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Explainer: Building and planning approvals
I wrote a short paper to help understand planning regulations and housing supply
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A while back I wrote this popular article about how
building approvals and planning approvals are different, and
builders and developers are different.
Builders are not property owners or developers
Some economists confuse builders and property developers (property owners), saying things like the following.
Suppose a home builder was keen to help supply new “missing-middle” housing…
…our prospective home builder would study the council’s Local Environment Plan (LEP), a document that is required by state legislation and is typically around 150 pages.
Builders generally do not consult planning regulations. Builders build homes designed by property owners or their consultants (though sometimes building companies also act as a developer).
This is extremely important. As I explain in the paper.
How much new housing is built is not a choice made by builders but by property owners. This is why the idea of property as a monopoly makes so much sense. Non-property owners can’t compete using non-property inputs. They must always buy property from a current owner to get into the housing game, and these current owners have no incentive to minimise the price they receive by rapidly increasing their sales or rapidly building new homes.
Planning and building approvals are different
Another common confusion is that building approvals, which are reported regularly by the Australian Bureau of Statistics (ABS) are caused by the planning system.
But planning approvals and building approvals are different.
A planning approval is the first step in a development process and a building approval is the last step prior to construction. A planning approval is needed to asses a project against planning regulations, and a building approval assesses a building against the building codes.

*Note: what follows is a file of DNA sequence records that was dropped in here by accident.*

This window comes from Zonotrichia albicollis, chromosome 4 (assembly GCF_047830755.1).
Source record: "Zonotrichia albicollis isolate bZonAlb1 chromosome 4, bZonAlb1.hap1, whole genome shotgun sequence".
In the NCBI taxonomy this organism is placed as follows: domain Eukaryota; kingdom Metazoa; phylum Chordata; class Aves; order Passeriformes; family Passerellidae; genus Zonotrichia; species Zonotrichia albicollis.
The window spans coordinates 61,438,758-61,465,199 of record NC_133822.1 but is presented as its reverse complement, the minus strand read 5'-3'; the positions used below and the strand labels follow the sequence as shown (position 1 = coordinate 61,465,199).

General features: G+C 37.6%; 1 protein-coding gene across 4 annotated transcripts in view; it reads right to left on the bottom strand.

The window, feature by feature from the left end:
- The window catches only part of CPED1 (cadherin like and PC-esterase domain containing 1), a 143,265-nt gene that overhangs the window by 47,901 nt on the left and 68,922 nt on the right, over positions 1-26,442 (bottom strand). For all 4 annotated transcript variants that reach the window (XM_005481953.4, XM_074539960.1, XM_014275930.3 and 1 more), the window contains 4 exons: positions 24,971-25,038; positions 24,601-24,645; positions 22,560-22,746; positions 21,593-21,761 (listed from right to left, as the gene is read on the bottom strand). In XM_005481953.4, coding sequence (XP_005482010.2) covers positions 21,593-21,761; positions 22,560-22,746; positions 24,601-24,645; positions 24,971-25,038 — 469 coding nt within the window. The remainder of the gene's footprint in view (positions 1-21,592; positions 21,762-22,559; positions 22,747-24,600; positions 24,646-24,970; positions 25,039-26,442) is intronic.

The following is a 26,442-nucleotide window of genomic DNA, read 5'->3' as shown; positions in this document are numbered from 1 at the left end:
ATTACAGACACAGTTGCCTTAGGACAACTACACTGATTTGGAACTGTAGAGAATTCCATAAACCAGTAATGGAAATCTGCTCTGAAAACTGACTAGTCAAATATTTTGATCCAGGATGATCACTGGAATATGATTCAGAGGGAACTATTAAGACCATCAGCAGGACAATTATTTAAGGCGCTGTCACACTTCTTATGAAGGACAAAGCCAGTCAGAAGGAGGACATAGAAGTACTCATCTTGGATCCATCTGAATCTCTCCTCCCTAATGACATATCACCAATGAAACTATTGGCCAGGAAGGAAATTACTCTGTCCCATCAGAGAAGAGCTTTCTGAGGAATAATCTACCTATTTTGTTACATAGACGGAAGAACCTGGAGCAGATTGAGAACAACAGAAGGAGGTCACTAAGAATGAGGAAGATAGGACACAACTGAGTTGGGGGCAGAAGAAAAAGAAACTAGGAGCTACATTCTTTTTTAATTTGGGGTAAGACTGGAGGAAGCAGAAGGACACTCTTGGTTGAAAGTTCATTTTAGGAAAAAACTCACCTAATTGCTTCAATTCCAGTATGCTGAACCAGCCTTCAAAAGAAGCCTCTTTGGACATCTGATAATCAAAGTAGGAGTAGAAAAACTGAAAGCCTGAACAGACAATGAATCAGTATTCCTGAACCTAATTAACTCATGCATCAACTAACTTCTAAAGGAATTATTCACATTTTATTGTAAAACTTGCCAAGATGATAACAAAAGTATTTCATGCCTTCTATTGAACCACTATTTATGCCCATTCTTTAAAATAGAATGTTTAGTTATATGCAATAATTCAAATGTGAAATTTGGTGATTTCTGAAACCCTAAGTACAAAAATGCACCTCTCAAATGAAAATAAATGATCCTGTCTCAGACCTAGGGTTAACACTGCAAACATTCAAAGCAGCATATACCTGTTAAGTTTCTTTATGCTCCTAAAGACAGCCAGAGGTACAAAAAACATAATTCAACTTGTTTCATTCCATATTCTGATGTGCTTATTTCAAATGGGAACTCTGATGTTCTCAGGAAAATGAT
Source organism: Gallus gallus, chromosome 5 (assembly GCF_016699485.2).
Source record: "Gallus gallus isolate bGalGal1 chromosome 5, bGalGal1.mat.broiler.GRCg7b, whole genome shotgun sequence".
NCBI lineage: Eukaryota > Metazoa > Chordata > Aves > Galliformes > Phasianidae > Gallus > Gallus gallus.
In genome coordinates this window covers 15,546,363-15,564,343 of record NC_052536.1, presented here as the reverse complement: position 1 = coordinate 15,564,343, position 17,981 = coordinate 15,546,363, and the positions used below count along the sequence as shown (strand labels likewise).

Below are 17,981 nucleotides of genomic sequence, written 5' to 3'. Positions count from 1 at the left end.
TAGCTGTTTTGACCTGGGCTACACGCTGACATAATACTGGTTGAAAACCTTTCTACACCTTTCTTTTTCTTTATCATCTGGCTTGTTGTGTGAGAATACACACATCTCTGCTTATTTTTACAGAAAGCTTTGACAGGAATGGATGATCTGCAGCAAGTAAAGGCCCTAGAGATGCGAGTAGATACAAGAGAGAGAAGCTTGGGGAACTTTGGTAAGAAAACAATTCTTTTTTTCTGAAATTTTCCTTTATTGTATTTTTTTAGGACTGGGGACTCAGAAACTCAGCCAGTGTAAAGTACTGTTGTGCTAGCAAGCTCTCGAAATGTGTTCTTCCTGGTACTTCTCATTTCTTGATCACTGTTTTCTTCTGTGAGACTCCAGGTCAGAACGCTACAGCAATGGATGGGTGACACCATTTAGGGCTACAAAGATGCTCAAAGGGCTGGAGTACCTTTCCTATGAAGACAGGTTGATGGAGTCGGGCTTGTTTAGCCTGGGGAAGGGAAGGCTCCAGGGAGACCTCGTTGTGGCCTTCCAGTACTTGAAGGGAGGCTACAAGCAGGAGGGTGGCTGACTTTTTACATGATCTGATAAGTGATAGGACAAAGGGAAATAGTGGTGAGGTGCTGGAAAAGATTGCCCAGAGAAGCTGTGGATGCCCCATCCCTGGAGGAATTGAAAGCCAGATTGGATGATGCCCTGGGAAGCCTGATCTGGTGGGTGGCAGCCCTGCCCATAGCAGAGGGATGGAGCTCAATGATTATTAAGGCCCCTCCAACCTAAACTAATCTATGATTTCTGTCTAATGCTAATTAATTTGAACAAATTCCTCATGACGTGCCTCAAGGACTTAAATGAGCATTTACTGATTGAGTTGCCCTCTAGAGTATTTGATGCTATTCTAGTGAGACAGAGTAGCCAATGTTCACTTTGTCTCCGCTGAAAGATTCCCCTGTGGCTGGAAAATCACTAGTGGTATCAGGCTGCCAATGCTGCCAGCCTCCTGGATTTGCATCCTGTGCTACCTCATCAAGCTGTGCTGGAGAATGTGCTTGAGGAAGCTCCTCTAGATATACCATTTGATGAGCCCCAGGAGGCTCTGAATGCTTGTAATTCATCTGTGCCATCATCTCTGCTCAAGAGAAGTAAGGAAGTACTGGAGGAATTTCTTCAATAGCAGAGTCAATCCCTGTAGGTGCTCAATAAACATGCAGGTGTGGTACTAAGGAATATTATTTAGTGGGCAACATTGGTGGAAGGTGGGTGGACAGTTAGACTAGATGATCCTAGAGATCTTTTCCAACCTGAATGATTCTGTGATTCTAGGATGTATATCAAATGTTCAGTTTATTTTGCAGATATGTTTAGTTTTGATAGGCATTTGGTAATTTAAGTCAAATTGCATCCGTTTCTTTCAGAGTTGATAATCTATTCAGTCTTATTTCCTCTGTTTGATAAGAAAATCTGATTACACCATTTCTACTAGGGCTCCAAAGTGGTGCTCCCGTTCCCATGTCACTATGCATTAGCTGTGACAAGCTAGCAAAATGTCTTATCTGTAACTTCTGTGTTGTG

Because there are risks in property, usually between planning and building approvals property owners will pre-sell. Because of this, the market regulates how quickly planning approvals are converted into dwellings. When the market is booming, many approved projects are pushed through to construction. When the market is soft, approved projects are delayed, increasing the buffer stock of projects with planning approval.
Market risks, variations, and lags mean that it is sensible for property owners to keep a buffer stock of planning approvals. They can then respond quickly to new market conditions by selling and starting construction, by delaying without major capital commitments, or by varying the approval and seeking a new one for a different project that meets new market preferences.
But they don’t need to keep a buffer stock of building approvals because these are quick and come after the sales have verified the project is viable.
The below diagram helps show the choices in the process. Property owners choose to apply for a planning approval, which generates a stock of applications being assessed. Out of this stock, the planning agency will approve projects, and those become a buffer stock of approved but undeveloped dwellings in the system.
The flows out of this approved buffer stock are regulated by market conditions. For the economists out there, the equilibrium is in the flow rate of new homes, and the stock of constructed homes can only change via this flow. The decision - the ultimate choice to turn on a supply tap - comes from property owners when they choose to construct out of the buffer stock of approved projects.